A varietal is simply a single type of grape used in wine production.
A “varietal wine” is made predominantly from one type (or varietal) of grape.
Examples of varietals include Pinot Noir, Riesling, and Syrah.
In Oregon, a varietal wine must contain at least 90% of its wine from a single variety of grape. The other 10% may come from blending in other varietals, a practice commonly employed by wineries to produce unique flavors in their wines. This other 10% may also result from a vineyard whose vines containing a few “stray” varietals, which, unless expressly detected, may go unknown for years.
The only exception to Oregon’s 90/10 law is with Cabernet Sauvignon, which may contain up to 25% of another varietal.
A dry wine has had most or all of its natural sugars converted to alcohol during the fermentation process, producing a wine relatively strong in alcohol, but with very little sweetness.
Examples of dry wines include Chardonnay, Sauvignon Blanc, Syrah, and Pinot Noir.
A sweet wine is just what it sounds like. Unlike a dry wine, a sweet wine still has considerable amounts of natural sugar following fermentation.
Because less sugars have been converted to alcohol, sweet wines may have less overall alcohol than their dry counterparts.
Examples of sweet wines include Riesling, Muller Thurgau, and Dolcetto.
A blush wine is made by removing grape skins early in the fermentation process, thereby preventing the introduction of most tannins, colors, and flavors from the skins into the wine. The result is a wine that appears light- to dark-pink in color, with a somewhat sweeter flavor, and in many cases, less alcohol, than a traditional red or white wine.
Typically made from red wine grapes. a blush can also be made from some white grapes, as well as a combination of the two. A blush is also known as ‘rosé’, ‘rose’, or even just ‘pink’ wine.
Examples of blush wines include Pinot Noir Blanc, White Grenache, and White Zinfandel.
A dessert wine is one that has retained much of its residual sugar, and may have been strengthened (fortified) with alcoholic additives. The result is a potent, sweet, and in some cases syrupy wine full of flavor and aroma, and with higher alcohol content than a typical wine.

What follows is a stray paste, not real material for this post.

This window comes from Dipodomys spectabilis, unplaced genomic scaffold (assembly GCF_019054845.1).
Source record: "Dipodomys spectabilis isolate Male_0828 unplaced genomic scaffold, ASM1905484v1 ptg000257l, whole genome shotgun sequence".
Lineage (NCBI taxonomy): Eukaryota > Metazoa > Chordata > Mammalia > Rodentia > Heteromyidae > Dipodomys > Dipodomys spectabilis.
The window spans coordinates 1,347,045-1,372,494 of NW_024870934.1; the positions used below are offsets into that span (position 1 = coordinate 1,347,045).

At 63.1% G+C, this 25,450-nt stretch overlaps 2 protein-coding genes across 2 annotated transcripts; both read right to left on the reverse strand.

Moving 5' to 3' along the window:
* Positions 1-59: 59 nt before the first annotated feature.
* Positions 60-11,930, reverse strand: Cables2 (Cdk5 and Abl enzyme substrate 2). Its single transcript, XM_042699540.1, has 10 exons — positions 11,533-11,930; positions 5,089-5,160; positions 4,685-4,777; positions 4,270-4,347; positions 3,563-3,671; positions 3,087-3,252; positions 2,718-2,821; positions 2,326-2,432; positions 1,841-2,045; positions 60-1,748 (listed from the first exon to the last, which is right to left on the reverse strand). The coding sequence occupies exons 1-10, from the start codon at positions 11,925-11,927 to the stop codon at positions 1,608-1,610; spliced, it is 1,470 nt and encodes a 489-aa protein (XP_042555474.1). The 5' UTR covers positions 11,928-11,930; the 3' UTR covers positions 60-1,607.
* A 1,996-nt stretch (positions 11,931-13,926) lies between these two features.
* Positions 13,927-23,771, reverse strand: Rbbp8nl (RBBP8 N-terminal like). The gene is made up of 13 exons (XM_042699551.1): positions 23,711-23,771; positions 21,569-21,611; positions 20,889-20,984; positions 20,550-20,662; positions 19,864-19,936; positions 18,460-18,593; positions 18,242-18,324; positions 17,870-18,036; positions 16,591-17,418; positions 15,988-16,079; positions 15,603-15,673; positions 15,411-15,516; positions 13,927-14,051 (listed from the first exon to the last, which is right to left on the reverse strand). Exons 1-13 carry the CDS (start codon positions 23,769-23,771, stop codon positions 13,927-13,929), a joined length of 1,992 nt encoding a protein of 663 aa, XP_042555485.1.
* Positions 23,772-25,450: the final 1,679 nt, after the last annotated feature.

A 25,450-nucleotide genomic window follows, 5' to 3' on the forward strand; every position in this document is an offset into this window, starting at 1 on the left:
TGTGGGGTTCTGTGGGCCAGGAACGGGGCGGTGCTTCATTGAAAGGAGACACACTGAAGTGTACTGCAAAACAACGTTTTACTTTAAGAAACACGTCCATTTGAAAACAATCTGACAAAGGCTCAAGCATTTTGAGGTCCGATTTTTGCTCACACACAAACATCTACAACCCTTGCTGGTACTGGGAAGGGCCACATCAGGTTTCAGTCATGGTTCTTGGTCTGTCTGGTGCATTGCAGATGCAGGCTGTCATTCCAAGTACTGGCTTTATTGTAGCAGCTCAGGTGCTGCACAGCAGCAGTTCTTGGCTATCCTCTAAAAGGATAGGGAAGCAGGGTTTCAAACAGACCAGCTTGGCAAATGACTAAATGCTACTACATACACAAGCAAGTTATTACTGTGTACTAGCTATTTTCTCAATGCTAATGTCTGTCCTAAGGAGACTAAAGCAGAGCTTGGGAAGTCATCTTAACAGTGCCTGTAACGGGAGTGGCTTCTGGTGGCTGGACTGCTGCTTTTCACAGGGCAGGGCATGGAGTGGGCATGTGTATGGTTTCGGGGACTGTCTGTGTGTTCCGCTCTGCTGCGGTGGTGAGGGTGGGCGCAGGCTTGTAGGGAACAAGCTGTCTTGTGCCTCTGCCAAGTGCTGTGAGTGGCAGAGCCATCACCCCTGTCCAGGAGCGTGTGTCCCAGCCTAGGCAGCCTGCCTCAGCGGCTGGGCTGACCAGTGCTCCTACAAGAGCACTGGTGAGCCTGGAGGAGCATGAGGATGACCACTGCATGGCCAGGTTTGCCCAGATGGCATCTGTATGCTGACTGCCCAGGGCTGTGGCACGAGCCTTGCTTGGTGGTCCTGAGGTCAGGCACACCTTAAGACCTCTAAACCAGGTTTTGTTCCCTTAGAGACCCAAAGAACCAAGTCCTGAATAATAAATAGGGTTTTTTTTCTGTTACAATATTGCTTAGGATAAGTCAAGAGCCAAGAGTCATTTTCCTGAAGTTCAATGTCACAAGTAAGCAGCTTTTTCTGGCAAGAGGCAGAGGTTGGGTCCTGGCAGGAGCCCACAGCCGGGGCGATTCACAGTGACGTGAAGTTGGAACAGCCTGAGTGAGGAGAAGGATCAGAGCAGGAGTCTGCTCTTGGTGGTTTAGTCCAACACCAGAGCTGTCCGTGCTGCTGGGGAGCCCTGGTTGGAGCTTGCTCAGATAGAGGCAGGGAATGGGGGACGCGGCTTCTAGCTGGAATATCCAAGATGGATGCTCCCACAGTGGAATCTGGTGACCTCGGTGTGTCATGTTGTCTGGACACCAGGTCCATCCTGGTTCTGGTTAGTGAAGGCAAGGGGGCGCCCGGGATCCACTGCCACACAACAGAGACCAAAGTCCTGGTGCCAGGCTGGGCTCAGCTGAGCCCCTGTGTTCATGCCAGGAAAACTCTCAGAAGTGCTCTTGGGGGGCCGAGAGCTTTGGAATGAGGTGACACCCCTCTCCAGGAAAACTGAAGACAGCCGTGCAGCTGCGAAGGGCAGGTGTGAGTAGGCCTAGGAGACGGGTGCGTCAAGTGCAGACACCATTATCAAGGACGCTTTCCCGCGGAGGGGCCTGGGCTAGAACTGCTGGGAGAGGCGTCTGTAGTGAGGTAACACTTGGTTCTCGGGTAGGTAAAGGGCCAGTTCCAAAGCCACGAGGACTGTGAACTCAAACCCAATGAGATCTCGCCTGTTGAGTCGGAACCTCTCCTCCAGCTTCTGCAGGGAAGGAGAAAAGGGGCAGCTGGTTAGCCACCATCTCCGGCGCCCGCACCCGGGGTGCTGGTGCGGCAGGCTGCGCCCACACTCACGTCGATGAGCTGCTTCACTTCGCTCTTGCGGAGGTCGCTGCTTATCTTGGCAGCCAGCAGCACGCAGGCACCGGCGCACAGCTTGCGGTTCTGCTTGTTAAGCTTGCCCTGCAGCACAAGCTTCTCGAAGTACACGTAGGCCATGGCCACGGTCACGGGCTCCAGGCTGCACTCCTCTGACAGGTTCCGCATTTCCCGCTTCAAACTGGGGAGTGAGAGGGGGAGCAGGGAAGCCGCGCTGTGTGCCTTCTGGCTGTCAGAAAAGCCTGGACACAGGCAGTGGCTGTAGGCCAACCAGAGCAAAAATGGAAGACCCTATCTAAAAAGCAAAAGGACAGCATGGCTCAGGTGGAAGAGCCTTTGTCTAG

For this reason, the wine complements a dessert. In some parts of Europe, dessert wines are also served as before-dinner apéritifs.
Examples of dessert wines include Muscat, and late harvest wines.
A late harvest wine is one whose grapes have been harvested after they have fully ripened. In some cases, the grapes have been affected by a particular type of mold known as Botrytis cinerea, which causes the grapes to lose water, increasing the concentration of their natural sugars.
Late harvest wines typically have higher alcohol and residual sugars, and hence stronger and sweeter flavors than other wines, and can be served as dessert wines.
Examples of late harvest wines include Late Harvest White Riesling and Late Harvest Pinot Gris.
Ice wine is made from freezing wine grapes, and then removing excess ice. This results in a much more potent solution from which to ferment intensely sweet, acidic wines.
The term “ice wine” comes from the German expression “Eiswein”.
Mainly produced outside the United States, several Oregon wineries do produce ice wine.
Grappa is made from distilling pomace (grape skins) left over from the winemaking process.
The topography of a hill provides ideal growing conditions for wine grapes. The altitude of a hill can protect grapes against sudden frosts which occur in a valley, and which could kill an entire crop. Also, the slope provides for good drainage of both air and water down the hill, and prevents excess moisture from accumulating as in the valley below. In the northern hemisphere, southward-facing hills receive maximum light and warmth. For this reason, most vineyards are located on the south end of a hill.
Several Oregon wineries have planted test vineyards in valley floors, and time will tell how these locales compare to their hilly counterparts.